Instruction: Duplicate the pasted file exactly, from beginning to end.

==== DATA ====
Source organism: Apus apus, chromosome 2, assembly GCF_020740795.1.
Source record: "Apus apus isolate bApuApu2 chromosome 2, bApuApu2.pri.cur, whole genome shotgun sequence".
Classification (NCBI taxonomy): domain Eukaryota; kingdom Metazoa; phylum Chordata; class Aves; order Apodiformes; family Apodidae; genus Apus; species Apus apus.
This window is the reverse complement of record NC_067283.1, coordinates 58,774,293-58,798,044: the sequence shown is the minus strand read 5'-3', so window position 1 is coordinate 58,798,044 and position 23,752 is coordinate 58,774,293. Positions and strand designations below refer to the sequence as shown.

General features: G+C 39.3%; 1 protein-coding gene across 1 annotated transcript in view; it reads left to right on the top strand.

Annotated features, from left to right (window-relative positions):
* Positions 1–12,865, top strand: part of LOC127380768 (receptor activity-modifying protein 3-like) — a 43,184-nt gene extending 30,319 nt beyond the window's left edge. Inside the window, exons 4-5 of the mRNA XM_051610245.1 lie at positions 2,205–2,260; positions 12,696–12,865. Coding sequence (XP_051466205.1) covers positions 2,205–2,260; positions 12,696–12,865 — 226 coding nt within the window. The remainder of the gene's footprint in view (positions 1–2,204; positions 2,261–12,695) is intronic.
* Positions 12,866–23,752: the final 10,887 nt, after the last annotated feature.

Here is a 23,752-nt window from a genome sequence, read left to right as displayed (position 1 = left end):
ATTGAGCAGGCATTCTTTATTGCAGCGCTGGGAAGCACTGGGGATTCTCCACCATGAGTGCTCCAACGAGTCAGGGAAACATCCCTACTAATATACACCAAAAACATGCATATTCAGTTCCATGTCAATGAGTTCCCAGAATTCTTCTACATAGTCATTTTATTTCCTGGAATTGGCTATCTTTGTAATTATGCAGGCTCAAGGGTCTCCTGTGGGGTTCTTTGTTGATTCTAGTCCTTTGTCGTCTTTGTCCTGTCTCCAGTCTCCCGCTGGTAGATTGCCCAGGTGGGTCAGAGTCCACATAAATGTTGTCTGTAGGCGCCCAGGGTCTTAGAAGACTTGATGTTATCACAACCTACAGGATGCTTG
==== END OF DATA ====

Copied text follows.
Source organism: Apus apus, chromosome 2, assembly GCF_020740795.1.
Source record: "Apus apus isolate bApuApu2 chromosome 2, bApuApu2.pri.cur, whole genome shotgun sequence".
Classification (NCBI taxonomy): domain Eukaryota; kingdom Metazoa; phylum Chordata; class Aves; order Apodiformes; family Apodidae; genus Apus; species Apus apus.
This window is the reverse complement of record NC_067283.1, coordinates 58,774,293-58,798,044: the sequence shown is the minus strand read 5'-3', so window position 1 is coordinate 58,798,044 and position 23,752 is coordinate 58,774,293. Positions and strand designations below refer to the sequence as shown.

General features: G+C 39.3%; 1 protein-coding gene across 1 annotated transcript in view; it reads left to right on the top strand.

Annotated features, from left to right (window-relative positions):
* Positions 1–12,865, top strand: part of LOC127380768 (receptor activity-modifying protein 3-like) — a 43,184-nt gene extending 30,319 nt beyond the window's left edge. Inside the window, exons 4-5 of the mRNA XM_051610245.1 lie at positions 2,205–2,260; positions 12,696–12,865. Coding sequence (XP_051466205.1) covers positions 2,205–2,260; positions 12,696–12,865 — 226 coding nt within the window. The remainder of the gene's footprint in view (positions 1–2,204; positions 2,261–12,695) is intronic.
* Positions 12,866–23,752: the final 10,887 nt, after the last annotated feature.

Here is a 23,752-nt window from a genome sequence, read left to right as displayed (position 1 = left end):
ATTGAGCAGGCATTCTTTATTGCAGCGCTGGGAAGCACTGGGGATTCTCCACCATGAGTGCTCCAACGAGTCAGGGAAACATCCCTACTAATATACACCAAAAACATGCATATTCAGTTCCATGTCAATGAGTTCCCAGAATTCTTCTACATAGTCATTTTATTTCCTGGAATTGGCTATCTTTGTAATTATGCAGGCTCAAGGGTCTCCTGTGGGGTTCTTTGTTGATTCTAGTCCTTTGTCGTCTTTGTCCTGTCTCCAGTCTCCCGCTGGTAGATTGCCCAGGTGGGTCAGAGTCCACATAAATGTTGTCTGTAGGCGCCCAGGGTCTTAGAAGACTTGATGTTATCACAACCTACAGGATGCTTG